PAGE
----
Easter Hill Country Weekend recreational rides with friends.

Members of Mirage and PACC riding together at a 3-day rally in Fredericksburg, TX.

Bicycles Plus in Snider Plaza has a club with both recreational and competitive riders. They have group rides but the schedule varies slightly in accordance with Day Light Savings Time so look online for the current schedule. Their website is here, check the Park Cities location for group rides in the White Rock Lake area.
Another Dallas group geared toward recreational riders is the Greater Dallas Bicyclists. They offer a lot of group rides throughout the Metroplex, many of which are well-suited for novice riders. Check them out online for a current schedule and ride reports. Their rides range from nice and easy to screaming fast so there’s something for everyone. The Tuesday/Thursday night rides are really fun and the pace is fairly tame.
There are a ton of great organized rides on the North Texas rally calendar. Rallies are organized rides that offer support and rest stops along routes of various distances. Riders pay a small registration fee which the organizers generally donate to charity. Rallies are a good way to do something good for your health and the community at the same time. Cyclists of all levels and abilities attend rallies so you’re sure to find a good paced group to hang with as you ride. A good site for information on the rally scene is on the  Bicycle Stuff website.
Be safe and have fun out on the road! In my next post I’ll include links to local bicycle safety resources, including some skills and safety classes that will help you ride with confidence.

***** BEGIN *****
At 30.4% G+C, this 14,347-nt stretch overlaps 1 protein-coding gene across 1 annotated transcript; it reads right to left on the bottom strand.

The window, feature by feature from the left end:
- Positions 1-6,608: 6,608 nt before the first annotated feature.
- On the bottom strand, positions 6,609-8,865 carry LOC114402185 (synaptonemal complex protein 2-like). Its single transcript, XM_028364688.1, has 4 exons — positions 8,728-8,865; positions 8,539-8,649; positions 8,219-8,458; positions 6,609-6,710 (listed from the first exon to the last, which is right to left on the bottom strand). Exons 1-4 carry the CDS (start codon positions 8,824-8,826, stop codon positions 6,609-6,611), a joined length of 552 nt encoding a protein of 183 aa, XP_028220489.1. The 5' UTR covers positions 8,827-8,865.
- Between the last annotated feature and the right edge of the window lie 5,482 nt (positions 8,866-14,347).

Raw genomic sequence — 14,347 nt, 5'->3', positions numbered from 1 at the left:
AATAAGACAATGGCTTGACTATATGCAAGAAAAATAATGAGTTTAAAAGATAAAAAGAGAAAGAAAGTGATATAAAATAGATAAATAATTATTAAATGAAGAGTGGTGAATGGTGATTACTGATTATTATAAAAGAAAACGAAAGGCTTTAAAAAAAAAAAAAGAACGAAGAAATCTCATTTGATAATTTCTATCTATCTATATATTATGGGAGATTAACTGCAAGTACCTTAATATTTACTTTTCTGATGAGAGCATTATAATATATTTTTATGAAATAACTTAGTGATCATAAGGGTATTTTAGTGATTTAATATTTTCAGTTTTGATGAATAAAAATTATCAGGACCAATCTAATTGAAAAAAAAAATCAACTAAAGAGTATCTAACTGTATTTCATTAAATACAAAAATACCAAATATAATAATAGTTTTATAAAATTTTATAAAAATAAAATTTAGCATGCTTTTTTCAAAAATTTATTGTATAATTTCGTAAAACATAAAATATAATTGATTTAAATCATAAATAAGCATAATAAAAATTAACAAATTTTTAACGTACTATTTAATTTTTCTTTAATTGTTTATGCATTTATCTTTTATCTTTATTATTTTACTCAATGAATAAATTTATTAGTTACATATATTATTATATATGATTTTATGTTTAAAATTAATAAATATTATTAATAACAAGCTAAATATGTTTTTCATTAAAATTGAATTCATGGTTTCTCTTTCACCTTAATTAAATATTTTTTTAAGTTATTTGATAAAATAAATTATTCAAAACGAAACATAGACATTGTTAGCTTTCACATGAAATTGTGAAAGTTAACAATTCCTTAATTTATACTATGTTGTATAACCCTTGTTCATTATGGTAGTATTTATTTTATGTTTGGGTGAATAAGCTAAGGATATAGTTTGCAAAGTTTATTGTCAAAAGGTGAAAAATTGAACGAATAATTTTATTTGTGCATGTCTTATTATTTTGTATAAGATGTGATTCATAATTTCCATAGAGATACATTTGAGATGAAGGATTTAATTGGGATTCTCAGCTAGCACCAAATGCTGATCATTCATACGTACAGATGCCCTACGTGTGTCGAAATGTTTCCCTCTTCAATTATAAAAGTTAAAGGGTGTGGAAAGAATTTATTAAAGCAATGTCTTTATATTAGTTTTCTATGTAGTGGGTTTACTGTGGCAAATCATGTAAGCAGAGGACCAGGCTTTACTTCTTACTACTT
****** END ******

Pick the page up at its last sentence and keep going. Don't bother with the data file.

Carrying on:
Full links to the websites referenced above:
Mirage Cycling Club – http://www.miragecycling.org/
Plano Bicycle Association – http://www.planobicycle.org/
Plano Athletic Cycling Club – http://www.teampacc.com/
Greater Dallas Bicyclists – http://www.greaterdallasbicyclists.com/

Visiting family south of Austin this weekend I made time for a long ride through the hill country around Wimberley and Canyon Lake. It will be a long time until I see this particular corner of Texas again. I’m glad I had a chance to ride down here before we leave for California. Looking at the landscape today as I rode, I remembered how beautiful it is when the gentle rolling hills are blanketed with wildflowers, lush when winter fades. Sure, right now there aren’t deep blue hillsides of Bluebonnets, dotted red with Indian Paintbrushes but that’s the Hill Country I’ll take with me. There is beauty here, hiding under the parched summer grasses, sleeping in the shade of thirsty live oaks, waiting for Spring.

Hwy 306, not as it looked today but in the Texas Hill Country I'll remember.


Highway 306 near Canyon Lake definitely looks prettier in the spring but I’m glad to have a chance to say goodbye to this part of Texas.

With surprising difficulty I have begun telling people that I am moving to Mill Valley, California. The last week has been a roller coaster of a ride for me. A month in California was awesome but I’ve missed so many elements of my life here in Dallas. Returning to my friends and my classes is good. I adore these things and it is hard to leave them all behind.

I grew up in Oregon, my most treasured childhood memories are of the lush mountains with their spires of redwoods and rocky beaches dotted with tide pool mysteries. Years later, when I visit, I cannot help but feel like I did when I was a child, awestruck at the majesty of it all. It is my past. It is my home.

It is also my future. At the end of September Brian, the kids, our dog and I will move to Mill Valley, California. Home is waiting.

Muir Beach, just a few miles from our soon-to-be home.

 

The view from Tam's East Peak. A short ride from the new house.

I will miss everyone in Dallas – my friends, my work, and all the people in my classes – but I won’t miss the city itself. Come visit me and we’ll go for a ride!